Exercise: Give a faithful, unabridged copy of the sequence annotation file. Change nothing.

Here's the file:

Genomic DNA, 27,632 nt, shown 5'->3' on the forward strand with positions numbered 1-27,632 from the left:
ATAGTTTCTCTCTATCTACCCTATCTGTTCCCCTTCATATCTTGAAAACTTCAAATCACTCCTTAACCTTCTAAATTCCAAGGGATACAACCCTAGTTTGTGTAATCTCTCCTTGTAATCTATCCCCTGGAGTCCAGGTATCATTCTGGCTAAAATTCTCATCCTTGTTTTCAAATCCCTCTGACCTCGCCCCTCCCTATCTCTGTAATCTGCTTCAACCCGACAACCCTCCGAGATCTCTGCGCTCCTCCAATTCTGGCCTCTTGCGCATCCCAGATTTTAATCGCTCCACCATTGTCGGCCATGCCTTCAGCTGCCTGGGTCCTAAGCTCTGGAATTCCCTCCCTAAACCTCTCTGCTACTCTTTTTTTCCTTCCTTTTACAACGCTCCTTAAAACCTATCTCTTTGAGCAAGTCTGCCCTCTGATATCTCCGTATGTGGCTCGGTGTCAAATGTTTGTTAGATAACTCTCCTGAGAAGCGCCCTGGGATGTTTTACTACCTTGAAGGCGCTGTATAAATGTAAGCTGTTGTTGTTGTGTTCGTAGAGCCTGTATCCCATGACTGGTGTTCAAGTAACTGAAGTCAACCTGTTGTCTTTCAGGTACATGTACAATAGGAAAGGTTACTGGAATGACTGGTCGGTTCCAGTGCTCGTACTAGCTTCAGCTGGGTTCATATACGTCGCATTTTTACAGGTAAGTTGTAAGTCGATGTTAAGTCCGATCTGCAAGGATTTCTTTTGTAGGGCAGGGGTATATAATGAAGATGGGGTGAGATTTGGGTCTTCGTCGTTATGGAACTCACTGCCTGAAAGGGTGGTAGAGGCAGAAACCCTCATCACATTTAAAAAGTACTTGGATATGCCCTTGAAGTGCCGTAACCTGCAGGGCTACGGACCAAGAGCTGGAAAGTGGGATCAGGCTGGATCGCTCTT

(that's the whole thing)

Genomic DNA, 27,632 nt, shown 5'->3' on the forward strand with positions numbered 1-27,632 from the left:
ATAGTTTCTCTCTATCTACCCTATCTGTTCCCCTTCATATCTTGAAAACTTCAAATCACTCCTTAACCTTCTAAATTCCAAGGGATACAACCCTAGTTTGTGTAATCTCTCCTTGTAATCTATCCCCTGGAGTCCAGGTATCATTCTGGCTAAAATTCTCATCCTTGTTTTCAAATCCCTCTGACCTCGCCCCTCCCTATCTCTGTAATCTGCTTCAACCCGACAACCCTCCGAGATCTCTGCGCTCCTCCAATTCTGGCCTCTTGCGCATCCCAGATTTTAATCGCTCCACCATTGTCGGCCATGCCTTCAGCTGCCTGGGTCCTAAGCTCTGGAATTCCCTCCCTAAACCTCTCTGCTACTCTTTTTTTCCTTCCTTTTACAACGCTCCTTAAAACCTATCTCTTTGAGCAAGTCTGCCCTCTGATATCTCCGTATGTGGCTCGGTGTCAAATGTTTGTTAGATAACTCTCCTGAGAAGCGCCCTGGGATGTTTTACTACCTTGAAGGCGCTGTATAAATGTAAGCTGTTGTTGTTGTGTTCGTAGAGCCTGTATCCCATGACTGGTGTTCAAGTAACTGAAGTCAACCTGTTGTCTTTCAGGTACATGTACAATAGGAAAGGTTACTGGAATGACTGGTCGGTTCCAGTGCTCGTACTAGCTTCAGCTGGGTTCATATACGTCGCATTTTTACAGGTAAGTTGTAAGTCGATGTTAAGTCCGATCTGCAAGGATTTCTTTTGTAGGGCAGGGGTATATAATGAAGATGGGGTGAGATTTGGGTCTTCGTCGTTATGGAACTCACTGCCTGAAAGGGTGGTAGAGGCAGAAACCCTCATCACATTTAAAAAGTACTTGGATATGCCCTTGAAGTGCCGTAACCTGCAGGGCTACGGACCAAGAGCTGGAAAGTGGGATCAGGCTGGATCGCTCTT